Knowing Sabrina is not likely to show up at the deposition, Laura has a certified shorthand reporter ready and waiting. When Sabrina is not there on time, Laura waits ten more minutes, notes it on the reporter's official transcribed record, and heads back to her office to sign an already-prepared motion to dismiss the case based on Sabrina's failure to appear. Overwhelmed and daunted by the legal system, Sabrina again calls Laura, pleading for more time to reply to the motion and to find a new lawyer. Again Laura refuses. Her motion is heard and granted by the court, and Sabrina has lost her case almost before it's begun.

The story of Sabrina Jones and Laura Bernardi is true, though the names have been changed. Lawyers may have mixed feelings about what "Laura" did, but most would say she acted properly -- doing it by the book, using legal procedure to gain an advantage for her client. Few, if any, would call it unethical. Yet most non-lawyers would say that something wrong has taken place -- that justice has been not served, but denied.

Meet the Author

Richard M. Zitrin, a partner in the San Francisco firm of Zitrin & Mastromonaco, LLP, is an adjunct professor of law at the University of San Francisco, where he serves as coordinator of the legal ethics seminar curriculum and teaches a seminar in legal ethics and the practice of law. Zitrin also teaches trial practice at USF and legal ethics at the University of California, Hastings College of the Law. He was a member of the State Bar of California's Committee on Professional Responsibility and Conduct from 1990 to 1996 and served as its chair in 1994-95.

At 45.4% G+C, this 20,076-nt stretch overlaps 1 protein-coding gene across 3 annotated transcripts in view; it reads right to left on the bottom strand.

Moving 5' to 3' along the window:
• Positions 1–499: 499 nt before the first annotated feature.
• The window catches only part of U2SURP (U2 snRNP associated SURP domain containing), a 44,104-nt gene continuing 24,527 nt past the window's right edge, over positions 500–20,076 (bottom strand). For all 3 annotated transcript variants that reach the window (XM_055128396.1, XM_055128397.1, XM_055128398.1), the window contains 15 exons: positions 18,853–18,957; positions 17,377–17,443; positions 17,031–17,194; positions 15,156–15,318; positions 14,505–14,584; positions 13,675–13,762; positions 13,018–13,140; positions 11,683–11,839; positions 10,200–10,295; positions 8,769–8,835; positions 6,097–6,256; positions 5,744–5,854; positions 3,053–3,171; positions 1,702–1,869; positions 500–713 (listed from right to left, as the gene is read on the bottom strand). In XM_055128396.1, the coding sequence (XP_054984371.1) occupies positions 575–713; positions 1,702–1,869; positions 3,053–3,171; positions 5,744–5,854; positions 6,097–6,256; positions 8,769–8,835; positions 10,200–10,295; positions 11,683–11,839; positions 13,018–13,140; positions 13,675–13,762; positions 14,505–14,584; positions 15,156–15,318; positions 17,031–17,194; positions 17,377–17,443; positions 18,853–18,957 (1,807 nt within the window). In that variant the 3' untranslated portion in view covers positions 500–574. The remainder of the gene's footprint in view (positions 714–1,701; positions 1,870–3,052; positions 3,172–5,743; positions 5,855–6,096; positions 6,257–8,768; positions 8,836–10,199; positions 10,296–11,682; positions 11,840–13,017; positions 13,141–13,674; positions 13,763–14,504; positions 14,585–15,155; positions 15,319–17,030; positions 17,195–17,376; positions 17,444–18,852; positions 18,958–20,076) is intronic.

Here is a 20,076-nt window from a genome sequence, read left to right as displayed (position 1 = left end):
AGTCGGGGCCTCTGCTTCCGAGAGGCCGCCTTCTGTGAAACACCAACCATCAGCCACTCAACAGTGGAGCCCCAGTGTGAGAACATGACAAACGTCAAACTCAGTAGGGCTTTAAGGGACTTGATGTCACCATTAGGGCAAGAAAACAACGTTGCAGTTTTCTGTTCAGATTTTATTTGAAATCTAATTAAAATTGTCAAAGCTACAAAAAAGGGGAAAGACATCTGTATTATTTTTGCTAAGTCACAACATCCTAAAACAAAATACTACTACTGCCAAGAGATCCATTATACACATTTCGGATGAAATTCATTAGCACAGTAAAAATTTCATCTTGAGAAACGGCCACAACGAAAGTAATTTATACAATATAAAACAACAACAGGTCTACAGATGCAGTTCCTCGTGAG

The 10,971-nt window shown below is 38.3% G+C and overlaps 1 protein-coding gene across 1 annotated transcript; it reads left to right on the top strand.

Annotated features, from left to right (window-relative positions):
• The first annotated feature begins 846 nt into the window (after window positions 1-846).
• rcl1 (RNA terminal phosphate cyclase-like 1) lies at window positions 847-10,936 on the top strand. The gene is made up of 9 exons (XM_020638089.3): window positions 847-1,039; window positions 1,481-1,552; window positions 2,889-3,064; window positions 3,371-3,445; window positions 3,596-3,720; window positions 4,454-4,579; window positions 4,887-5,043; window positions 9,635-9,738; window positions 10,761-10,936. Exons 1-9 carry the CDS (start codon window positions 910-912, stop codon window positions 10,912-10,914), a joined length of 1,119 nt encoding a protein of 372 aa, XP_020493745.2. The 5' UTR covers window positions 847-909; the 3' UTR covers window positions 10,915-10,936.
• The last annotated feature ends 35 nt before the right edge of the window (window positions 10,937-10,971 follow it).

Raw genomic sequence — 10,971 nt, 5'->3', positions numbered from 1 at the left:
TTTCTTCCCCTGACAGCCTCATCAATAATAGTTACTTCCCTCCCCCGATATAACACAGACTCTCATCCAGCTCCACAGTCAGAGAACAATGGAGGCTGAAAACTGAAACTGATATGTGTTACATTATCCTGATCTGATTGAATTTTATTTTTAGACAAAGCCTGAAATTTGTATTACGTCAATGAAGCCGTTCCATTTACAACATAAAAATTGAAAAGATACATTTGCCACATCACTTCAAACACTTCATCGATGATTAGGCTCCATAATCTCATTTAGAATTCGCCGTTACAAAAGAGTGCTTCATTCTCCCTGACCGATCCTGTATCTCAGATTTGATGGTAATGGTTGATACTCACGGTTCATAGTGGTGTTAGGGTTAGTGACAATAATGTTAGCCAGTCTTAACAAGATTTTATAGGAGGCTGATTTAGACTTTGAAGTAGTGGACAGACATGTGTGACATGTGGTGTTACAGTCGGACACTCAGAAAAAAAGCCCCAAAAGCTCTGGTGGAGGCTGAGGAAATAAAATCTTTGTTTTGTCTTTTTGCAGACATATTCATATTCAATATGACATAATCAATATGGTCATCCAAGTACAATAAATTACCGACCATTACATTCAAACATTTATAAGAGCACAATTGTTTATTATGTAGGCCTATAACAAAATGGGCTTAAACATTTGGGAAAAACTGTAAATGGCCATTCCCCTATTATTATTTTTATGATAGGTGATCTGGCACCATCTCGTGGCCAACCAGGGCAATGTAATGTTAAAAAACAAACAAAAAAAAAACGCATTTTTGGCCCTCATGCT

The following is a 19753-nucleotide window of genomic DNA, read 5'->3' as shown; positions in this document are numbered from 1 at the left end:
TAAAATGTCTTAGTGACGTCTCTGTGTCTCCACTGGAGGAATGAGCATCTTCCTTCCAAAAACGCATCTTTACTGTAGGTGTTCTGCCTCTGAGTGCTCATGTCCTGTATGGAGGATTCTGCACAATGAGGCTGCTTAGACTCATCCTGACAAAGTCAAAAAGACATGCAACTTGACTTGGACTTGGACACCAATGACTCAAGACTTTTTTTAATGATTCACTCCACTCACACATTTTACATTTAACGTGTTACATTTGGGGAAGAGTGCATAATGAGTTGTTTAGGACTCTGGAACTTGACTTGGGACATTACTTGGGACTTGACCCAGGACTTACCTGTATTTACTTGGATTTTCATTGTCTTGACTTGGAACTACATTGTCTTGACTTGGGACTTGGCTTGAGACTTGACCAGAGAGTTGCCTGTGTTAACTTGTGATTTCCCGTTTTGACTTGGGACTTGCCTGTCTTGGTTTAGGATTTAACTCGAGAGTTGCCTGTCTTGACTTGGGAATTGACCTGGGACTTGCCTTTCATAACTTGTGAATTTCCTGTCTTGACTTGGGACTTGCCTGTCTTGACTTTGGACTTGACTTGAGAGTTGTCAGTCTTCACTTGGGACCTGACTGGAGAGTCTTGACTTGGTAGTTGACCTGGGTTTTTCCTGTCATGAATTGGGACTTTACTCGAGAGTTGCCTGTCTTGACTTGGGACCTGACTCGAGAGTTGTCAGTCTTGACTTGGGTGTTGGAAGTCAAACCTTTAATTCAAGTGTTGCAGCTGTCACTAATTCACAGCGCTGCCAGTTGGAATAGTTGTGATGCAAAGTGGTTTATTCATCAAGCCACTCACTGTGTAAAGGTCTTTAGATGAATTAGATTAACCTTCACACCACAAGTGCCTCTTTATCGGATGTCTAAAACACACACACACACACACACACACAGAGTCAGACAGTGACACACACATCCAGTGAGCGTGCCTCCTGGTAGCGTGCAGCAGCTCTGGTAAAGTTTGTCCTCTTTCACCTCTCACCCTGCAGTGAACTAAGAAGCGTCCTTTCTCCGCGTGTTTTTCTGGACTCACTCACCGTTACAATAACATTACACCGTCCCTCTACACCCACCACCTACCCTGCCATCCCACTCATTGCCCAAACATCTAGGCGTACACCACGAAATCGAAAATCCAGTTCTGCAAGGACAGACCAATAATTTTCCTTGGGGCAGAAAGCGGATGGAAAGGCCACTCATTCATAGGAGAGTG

Carol Langford is principal of the law office of Carol M. Langford in Walnut Creek, California, and a teacher of legal ethics at the University of San Francisco School of Law and at UC Hastings. She has also taught at UC Berkeley. She was a member of the State Bar of California's Committee on Professional Responsibility and Conduct from 1991 to 1997 and served as its chair in 1995-96.

Customer Reviews

Average Review:

Post to your social network


Most Helpful Customer Reviews

See all customer reviews

The Moral Compass of the American Lawyer 5 out of 5 based on 0 ratings. 1 reviews.
Guest More than 1 year ago
Everyone who works in the legal field, but lawyers especially, should read this book. It is a synopsis of what is wrong with our legal system, with proposals for solutions. Instead of sitting around grumbling, Langford and Zitrin have had the courage to write critically about their own profession and make some innovative suggestions for change which make sense. I commend them for bringing the legal system's problems to light in such a well written volume, and I encourage all to read it.